By insisting on a judicial review of this long-overdue and extremely limited copyright exception, which in any case only legalised what everyone was already doing, the music industry has certainly shown itself to be quite indifferent to what its customers want. But more importantly, it has confirmed that copyright itself is no longer fit for the digital age.

    http://arstechnica.co.uk/tech-polic...llegal-to-make-private-copies-of-music-again/
     
  2. aldan

    aldan Active member

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    well,of course,i would never contravene the law.cough
     
  3. ps355528

    ps355528 Regular member

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    I remember the days of yore when there was a thing called a "music industry"... didn't they commit suicide by treating their consumers like criminals?

    Back at it again eh?.. so now I'm a criminal if I rip that vinyl lp that was deleted in 1969 and never ever released on tape or cd.. to mp3 or something because it's nearly priceless and vinyl does deteriorate with use and I want to listen to it.. after all.. it belongs to me and everybody on it is dead.. so exactly who am I "stealing from" .. The artists are dead, the record company doesn't exist, and when it did wasn't bothered enough to ever make any more of it (abandonware) .. So why?

    Most modern "music" at least anything they class as "commercially viable" (i.e. profitable to them) isn't even worth the five minutes of life it takes to listen and realise it's just more of the same old generic corporate product they have fed to the braying masses for the last two decades.. i.e drivel :D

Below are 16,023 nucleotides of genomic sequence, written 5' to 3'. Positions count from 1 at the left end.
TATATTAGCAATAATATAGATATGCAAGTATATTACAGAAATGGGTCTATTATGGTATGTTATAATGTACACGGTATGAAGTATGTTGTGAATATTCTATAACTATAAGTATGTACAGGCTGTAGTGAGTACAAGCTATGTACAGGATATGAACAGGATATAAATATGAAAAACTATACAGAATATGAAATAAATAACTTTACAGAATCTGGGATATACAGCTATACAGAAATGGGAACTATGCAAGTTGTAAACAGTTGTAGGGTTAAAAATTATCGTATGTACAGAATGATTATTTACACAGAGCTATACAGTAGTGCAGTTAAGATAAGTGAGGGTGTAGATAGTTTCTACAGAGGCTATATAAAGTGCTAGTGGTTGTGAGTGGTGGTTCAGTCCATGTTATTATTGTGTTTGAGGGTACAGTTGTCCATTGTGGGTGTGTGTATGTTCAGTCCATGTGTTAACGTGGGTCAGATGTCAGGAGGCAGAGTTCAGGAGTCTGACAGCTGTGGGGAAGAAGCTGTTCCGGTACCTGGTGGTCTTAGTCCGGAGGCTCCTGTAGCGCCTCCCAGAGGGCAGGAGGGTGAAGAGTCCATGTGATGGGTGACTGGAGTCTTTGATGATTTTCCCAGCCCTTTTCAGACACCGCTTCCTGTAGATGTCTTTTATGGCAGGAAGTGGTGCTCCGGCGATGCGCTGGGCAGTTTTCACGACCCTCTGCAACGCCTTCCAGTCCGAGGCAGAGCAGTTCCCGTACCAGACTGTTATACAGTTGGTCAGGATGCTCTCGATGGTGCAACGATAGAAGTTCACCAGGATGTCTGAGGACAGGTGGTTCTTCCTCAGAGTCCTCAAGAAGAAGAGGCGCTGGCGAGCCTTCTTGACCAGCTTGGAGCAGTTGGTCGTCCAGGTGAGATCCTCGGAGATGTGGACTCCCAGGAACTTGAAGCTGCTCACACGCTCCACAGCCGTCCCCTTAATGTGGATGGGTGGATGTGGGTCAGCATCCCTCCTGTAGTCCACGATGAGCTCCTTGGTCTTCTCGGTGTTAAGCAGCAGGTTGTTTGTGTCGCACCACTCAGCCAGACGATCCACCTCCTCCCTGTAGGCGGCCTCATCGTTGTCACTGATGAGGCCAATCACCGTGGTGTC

Greed and more greed from a historic "industry" which doesn't exist in any meaningful way.. because it killed itself by greed !!
     
  4. aldan

    aldan Active member

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    fricken well put!!
     
  5. furious10

    furious10 Newbie

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    I believe that the removal of this exception has a lot more nefarious cogitation than most people realise. You might think I am a conspirey but but please just consider for a moment that 'The New World Order' is real and when they decide to mobilise their forces and engage the final move the first thging they will do is create some kind of external threat so they can justify establishing a curfew and once the curfew is in place all they need is some official legal reason to start rounding up the people who they see as could be a threat to their schemes and what better way to justify arresting copious amounts of people with an ample sound justification for doing so than the fact that these so-called criminals are guilty of violations of the copyright law
     
  6. aldan

    aldan Active member

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    whoa buddy,we were just talking music here (and copyright).what yu are talking about has happened many times thru out history.remember harry seldons theory of cyclic history.